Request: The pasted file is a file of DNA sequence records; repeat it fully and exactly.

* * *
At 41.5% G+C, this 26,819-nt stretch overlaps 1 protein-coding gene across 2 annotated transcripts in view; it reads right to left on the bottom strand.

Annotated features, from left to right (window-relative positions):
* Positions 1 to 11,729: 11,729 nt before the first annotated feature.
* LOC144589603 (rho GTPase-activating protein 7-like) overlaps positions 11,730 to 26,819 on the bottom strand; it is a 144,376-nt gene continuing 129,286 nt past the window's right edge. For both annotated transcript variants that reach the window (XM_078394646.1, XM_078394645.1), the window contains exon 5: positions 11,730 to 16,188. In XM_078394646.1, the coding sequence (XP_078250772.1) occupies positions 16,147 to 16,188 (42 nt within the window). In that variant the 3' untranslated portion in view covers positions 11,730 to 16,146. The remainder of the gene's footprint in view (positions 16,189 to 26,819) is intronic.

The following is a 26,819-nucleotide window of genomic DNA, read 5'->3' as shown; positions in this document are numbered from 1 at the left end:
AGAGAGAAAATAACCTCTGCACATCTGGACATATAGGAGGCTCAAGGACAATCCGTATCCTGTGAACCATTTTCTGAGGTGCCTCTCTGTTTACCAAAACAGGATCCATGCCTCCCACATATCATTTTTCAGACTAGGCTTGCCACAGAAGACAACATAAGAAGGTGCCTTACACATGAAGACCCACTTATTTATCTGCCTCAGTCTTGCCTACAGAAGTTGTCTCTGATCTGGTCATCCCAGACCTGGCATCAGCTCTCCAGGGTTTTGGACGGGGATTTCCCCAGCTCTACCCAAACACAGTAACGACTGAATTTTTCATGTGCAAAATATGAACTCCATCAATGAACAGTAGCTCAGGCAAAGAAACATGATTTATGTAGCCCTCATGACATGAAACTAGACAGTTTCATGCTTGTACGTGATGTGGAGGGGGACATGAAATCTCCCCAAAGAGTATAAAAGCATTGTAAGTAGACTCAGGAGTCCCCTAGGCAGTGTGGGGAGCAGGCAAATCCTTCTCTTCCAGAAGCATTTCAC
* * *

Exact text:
At 41.5% G+C, this 26,819-nt stretch overlaps 1 protein-coding gene across 2 annotated transcripts in view; it reads right to left on the bottom strand.

Annotated features, from left to right (window-relative positions):
* Positions 1 to 11,729: 11,729 nt before the first annotated feature.
* LOC144589603 (rho GTPase-activating protein 7-like) overlaps positions 11,730 to 26,819 on the bottom strand; it is a 144,376-nt gene continuing 129,286 nt past the window's right edge. For both annotated transcript variants that reach the window (XM_078394646.1, XM_078394645.1), the window contains exon 5: positions 11,730 to 16,188. In XM_078394646.1, the coding sequence (XP_078250772.1) occupies positions 16,147 to 16,188 (42 nt within the window). In that variant the 3' untranslated portion in view covers positions 11,730 to 16,146. The remainder of the gene's footprint in view (positions 16,189 to 26,819) is intronic.

The following is a 26,819-nucleotide window of genomic DNA, read 5'->3' as shown; positions in this document are numbered from 1 at the left end:
AGAGAGAAAATAACCTCTGCACATCTGGACATATAGGAGGCTCAAGGACAATCCGTATCCTGTGAACCATTTTCTGAGGTGCCTCTCTGTTTACCAAAACAGGATCCATGCCTCCCACATATCATTTTTCAGACTAGGCTTGCCACAGAAGACAACATAAGAAGGTGCCTTACACATGAAGACCCACTTATTTATCTGCCTCAGTCTTGCCTACAGAAGTTGTCTCTGATCTGGTCATCCCAGACCTGGCATCAGCTCTCCAGGGTTTTGGACGGGGATTTCCCCAGCTCTACCCAAACACAGTAACGACTGAATTTTTCATGTGCAAAATATGAACTCCATCAATGAACAGTAGCTCAGGCAAAGAAACATGATTTATGTAGCCCTCATGACATGAAACTAGACAGTTTCATGCTTGTACGTGATGTGGAGGGGGACATGAAATCTCCCCAAAGAGTATAAAAGCATTGTAAGTAGACTCAGGAGTCCCCTAGGCAGTGTGGGGAGCAGGCAAATCCTTCTCTTCCAGAAGCATTTCAC